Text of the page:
Metal Masters: Sweden’s Sabaton relies on historical references

When you think of Sweden, what comes to mind? For me, I visualize PewDiePie (the world’s most subscribed YouTuber), Amon Amarth (a heavy metal band), and elk (the country’s national animal). However, there’s more to Sweden than plentiful animals and tasty foods.

Hailing from Falun, the Swedish power metal band Sabaton has been creating music since 1999, when they formed. They have released eight studio albums, their latest being The Last Stand, which was released August of this year.

Sabaton only appeared in Swedish music charts for their first four albums, then “Coat of Arms,” their fifth studio album, appeared on Austrian, Finnish, German, Swiss, and Polish charts. “Heroes,” Sabaton’s sixth studio album, was the first to debut at first on Sverigetopplistan, Sweden’s national record chart, though “Coat of Arms” and “Carolus Rex” both hit #2 when they debuted. However, “Carolus Rex” is their pride and joy, since it reached platinum within a year of its release.

The band currently consists of Joakim Brodén (vocals, keyboards), Pär Sundström (bass, backing vocals), Chris Rörland (guitar, backing vocals), Hannes van Dahl (drums), and Tommy Johansson (guitar, backing vocals). There are seven former members of the band.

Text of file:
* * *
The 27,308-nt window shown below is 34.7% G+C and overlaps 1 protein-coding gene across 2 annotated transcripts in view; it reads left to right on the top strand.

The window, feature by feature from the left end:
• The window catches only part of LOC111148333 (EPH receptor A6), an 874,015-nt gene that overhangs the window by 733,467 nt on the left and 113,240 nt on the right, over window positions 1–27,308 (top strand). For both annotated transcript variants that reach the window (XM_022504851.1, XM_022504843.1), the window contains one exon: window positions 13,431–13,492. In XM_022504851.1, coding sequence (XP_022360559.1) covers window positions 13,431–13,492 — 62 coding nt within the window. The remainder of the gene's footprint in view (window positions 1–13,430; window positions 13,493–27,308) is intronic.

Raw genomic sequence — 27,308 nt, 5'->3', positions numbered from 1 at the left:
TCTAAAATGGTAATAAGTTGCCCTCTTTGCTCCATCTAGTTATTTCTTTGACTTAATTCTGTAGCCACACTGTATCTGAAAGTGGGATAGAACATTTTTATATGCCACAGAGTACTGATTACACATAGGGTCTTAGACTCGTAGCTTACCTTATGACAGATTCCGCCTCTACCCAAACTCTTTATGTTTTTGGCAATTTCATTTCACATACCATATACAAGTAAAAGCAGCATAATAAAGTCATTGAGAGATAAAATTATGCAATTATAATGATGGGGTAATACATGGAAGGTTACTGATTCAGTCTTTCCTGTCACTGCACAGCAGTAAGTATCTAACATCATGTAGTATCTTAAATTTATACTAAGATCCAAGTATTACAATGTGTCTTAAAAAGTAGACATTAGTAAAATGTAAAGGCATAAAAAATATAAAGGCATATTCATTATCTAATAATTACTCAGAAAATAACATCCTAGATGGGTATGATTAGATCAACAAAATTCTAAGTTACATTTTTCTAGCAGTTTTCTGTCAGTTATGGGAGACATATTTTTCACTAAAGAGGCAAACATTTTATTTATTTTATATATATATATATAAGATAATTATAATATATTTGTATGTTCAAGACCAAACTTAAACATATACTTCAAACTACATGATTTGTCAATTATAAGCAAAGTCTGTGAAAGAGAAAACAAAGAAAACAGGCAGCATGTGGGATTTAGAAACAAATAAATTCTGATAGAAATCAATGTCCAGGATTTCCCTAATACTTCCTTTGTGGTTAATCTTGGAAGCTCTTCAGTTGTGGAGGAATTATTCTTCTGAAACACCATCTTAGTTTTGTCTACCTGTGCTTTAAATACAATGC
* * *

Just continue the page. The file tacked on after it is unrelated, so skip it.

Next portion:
Sabaton uses war and historical battles in most of their songs, with the exceptions being covers. They have also won several awards, all in the space of three years (2011, 2012, and 2013).

The album I recommend the most is “Heroes.” While the band’s other albums have focused on larger battles, this album is quite unique. Each song (excluding their cover of Metallica’s For Whom The Bell Tolls) creates an image of specific individuals “who we think basically went beyond their call of duty,” Pär Sundström said. “Night Witches” gives attention to the all female Soviet 588th Night Bomber Regiment, dubbed Night Witches. “Smoking Snakes” is a tribute to Arlindo Lucio da Silva, Geraldo Rodrigues de Souza, and Geraldo Baeta da Cruz. These 3 Brazilian Expeditionary Force soldiers were separated from their unit and battled a contingent of Germans on April 14, 1945. Instead of resigning to defeat, the three soldiers fought to the bitter end, right up until they were killed. “The Ballad of Bull” speaks of Corporal Leslie ‘Bull’ Allen, a soldier who rescued twelve injured American soldiers during the Papua New Guinea campaign of WWII. He was awarded the US Silver Star for his bravery.

These are just three songs, but Sabaton easily molds vocals and instruments into something resembling stories throughout all of their songs, so that we can always remember what happened all those years ago. Even if metal isn’t exactly your schtick, I’d still ask you to give this Swedish power metal band a listen.

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